Politics

Fiery Chrétien rallies Liberal faithful

Former prime minister Jean Chrétien attempted to boost the political fortunes of Michael Ignatieff with a rallying speech Wednesday night that took square aim at the Conservatives — along with a shot at the NDP.
Former prime minister Jean Chrétien gives hand to Liberals at a Toronto rally 18:24

Former prime minister Jean Chrétien attempted to boost the political fortunes of Michael Ignatieff with a rallying speech Wednesday night that took square aim at the Conservatives — along with a shot at the NDP.

"Today I’m a bit preoccupied because I spent 40 years of my life in public life and I’m afraid that the country that my grandchildren and your grandchildren will have may not be the country I wanted and you wanted them to have," he said to a packed crowd in Toronto.

Chrétien, who led the Liberals to three consecutive majorities, warned that Canadian values such as minority and gay rights are at risk if Stephen Harper is elected to form another Conservative government.

He cited the Tories' "back door" attempt to scrap the federal long-gun registry through a private member's bill last fall as an example of such values under attack.

"And it is that tactic that we will face on other minority rights, like gays and others in our society," he said.

"I see you’ve come from all over the world to share our values of being a Canadian," added Chrétien, looking around the room.  "But sometime if you’re not careful you might lose them one by one."

The 77-year-old Liberal stalwart said Canada's reputation has suffered internationally, pointing out the Harper government's inability to get a seat on the UN Security Council as an example.

"We were defeated by a country that's on the watching list of the IMF," he said, referring to Portugal. "It's sad but it's true."

NDP platform 'not adding up'

Chrétien said the Tories are now taking credit for Canada's strong banking system that has withstood the impact of the worldwide recession. But he said during his time as prime minister, they were "giving me hell" for refusing to allow bank mergers.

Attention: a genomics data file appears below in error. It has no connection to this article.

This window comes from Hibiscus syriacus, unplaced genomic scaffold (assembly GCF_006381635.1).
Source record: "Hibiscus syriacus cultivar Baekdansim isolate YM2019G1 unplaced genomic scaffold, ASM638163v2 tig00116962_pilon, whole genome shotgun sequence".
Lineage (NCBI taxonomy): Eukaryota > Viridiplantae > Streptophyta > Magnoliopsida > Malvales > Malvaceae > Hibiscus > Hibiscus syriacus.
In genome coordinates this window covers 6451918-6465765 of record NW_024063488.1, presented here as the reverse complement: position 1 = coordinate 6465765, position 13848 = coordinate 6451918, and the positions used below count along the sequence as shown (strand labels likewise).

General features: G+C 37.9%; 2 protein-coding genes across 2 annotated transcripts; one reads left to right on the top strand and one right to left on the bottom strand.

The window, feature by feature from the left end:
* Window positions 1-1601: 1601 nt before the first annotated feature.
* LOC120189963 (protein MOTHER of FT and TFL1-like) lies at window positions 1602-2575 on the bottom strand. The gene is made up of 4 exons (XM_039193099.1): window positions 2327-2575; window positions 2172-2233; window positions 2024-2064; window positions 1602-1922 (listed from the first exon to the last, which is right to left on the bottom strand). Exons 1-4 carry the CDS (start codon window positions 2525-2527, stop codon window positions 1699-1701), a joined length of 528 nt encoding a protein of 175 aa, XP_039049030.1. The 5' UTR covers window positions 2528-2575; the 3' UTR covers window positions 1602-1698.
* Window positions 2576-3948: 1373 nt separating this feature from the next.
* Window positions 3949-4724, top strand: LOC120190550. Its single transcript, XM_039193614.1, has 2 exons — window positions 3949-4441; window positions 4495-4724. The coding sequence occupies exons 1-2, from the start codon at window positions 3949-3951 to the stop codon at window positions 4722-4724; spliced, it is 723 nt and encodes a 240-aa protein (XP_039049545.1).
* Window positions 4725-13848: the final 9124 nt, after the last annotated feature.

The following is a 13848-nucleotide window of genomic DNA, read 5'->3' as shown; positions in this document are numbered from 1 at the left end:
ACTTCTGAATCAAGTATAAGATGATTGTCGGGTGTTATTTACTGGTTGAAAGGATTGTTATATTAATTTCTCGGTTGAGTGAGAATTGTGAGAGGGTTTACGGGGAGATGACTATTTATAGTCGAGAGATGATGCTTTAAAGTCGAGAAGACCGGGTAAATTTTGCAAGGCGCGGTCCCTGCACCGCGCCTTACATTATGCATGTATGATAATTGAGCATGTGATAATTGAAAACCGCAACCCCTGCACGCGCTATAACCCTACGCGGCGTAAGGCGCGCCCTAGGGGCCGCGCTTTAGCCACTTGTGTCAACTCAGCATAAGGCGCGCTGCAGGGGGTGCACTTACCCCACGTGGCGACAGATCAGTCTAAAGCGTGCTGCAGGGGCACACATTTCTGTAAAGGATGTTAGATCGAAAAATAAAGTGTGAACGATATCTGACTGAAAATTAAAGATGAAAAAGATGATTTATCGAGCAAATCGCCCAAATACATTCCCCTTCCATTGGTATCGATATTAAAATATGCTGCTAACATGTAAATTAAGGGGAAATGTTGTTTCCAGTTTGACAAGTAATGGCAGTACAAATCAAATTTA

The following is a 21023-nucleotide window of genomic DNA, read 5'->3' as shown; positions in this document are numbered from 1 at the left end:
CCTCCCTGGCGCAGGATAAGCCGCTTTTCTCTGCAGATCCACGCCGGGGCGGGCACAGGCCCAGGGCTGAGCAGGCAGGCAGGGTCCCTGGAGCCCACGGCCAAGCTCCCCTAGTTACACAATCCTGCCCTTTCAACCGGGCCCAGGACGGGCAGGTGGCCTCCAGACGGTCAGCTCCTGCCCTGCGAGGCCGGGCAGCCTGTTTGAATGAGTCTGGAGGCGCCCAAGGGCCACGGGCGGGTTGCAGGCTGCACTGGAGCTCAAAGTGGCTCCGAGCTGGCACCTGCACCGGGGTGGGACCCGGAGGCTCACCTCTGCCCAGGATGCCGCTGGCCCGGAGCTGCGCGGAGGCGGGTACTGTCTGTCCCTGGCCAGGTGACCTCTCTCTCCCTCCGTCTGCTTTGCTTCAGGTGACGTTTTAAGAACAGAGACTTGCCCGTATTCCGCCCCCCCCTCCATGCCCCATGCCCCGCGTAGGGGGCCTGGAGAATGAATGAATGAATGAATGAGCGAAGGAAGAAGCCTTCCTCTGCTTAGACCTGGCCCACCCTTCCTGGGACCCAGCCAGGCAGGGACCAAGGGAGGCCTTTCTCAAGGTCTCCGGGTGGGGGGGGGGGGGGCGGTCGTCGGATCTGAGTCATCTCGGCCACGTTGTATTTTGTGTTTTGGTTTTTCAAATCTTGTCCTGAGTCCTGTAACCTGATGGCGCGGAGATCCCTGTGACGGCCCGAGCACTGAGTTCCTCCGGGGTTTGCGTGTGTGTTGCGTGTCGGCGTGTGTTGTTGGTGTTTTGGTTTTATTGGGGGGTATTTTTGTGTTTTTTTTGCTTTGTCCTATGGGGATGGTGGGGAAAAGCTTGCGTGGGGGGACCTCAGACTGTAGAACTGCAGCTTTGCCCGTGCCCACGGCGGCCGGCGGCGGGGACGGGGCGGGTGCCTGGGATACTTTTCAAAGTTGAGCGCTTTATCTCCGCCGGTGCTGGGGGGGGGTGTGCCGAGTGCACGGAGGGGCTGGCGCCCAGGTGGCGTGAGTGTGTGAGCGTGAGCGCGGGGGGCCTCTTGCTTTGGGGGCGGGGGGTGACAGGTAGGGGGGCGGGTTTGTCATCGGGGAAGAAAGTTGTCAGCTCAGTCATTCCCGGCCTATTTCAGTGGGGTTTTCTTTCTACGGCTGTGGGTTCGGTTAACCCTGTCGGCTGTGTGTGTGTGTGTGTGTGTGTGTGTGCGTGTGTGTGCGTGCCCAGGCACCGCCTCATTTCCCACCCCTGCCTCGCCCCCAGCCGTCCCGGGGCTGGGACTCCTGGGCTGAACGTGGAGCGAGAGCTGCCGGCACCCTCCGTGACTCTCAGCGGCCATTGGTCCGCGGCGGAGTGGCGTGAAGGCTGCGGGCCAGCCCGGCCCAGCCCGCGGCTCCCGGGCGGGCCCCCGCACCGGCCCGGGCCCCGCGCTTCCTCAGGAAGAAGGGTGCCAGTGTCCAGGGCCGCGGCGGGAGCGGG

"And now they're taking the credit," he said. 

Chrétien also dismissed the Tory platform, saying "there's not much there," while he also ridiculed their costly plan to buy F-35 fighter jets and build new prisons, despite crime rates going down.

"We'll have planes without engines and prisons without prisoners," Chrétien joked.

The former PM also took a shot at Jack Layton and the New Democrats, who appear to be surpassing the Liberals in recent polls.

"And I checked the program of the NDP," he said. "Nobody had read it until a few days ago. Apparently it's not adding up."

"Tonight, I'm here to say the Liberal party has a plan, the Liberal party has a team and the Liberal party will change things," he said.

In turn, Ignatieff cited Chrétien as an example of a "true leader" who eliminated the federal deficit left over by the previous Tory government of Brian Mulroney.

"He dug out of the Mulroney hole; we’ll dig out of the Harper hole," Ignatieff told the crowd. 

Ignatieff also hit out at Layton, saying "polls don't make you prime minister."

"You have to earn it. He earned it," said Ignatieff, pointing to Chrétien on the stage behind him.

Chrétien's appearance comes as several public opinion polls suggest Ignatieff's Liberals have failed to gain any momentum, while the NDP is thought to be surging across the country.

Last week, former prime minister Paul Martin joined Ignatieff for events in Alberta and British Columbia.

Some political observers have questioned whether their appearances risks reminding voters of the sponsorship scandal that contributed to his party's fall from power five years ago.

But appearing on the popular Sunday program Tout le monde en parle, Ignatieff said the party has "paid for all the consequences of past behaviour," and that the two Liberal prime ministers will be remembered for restoring the country's finances and record spending in health care.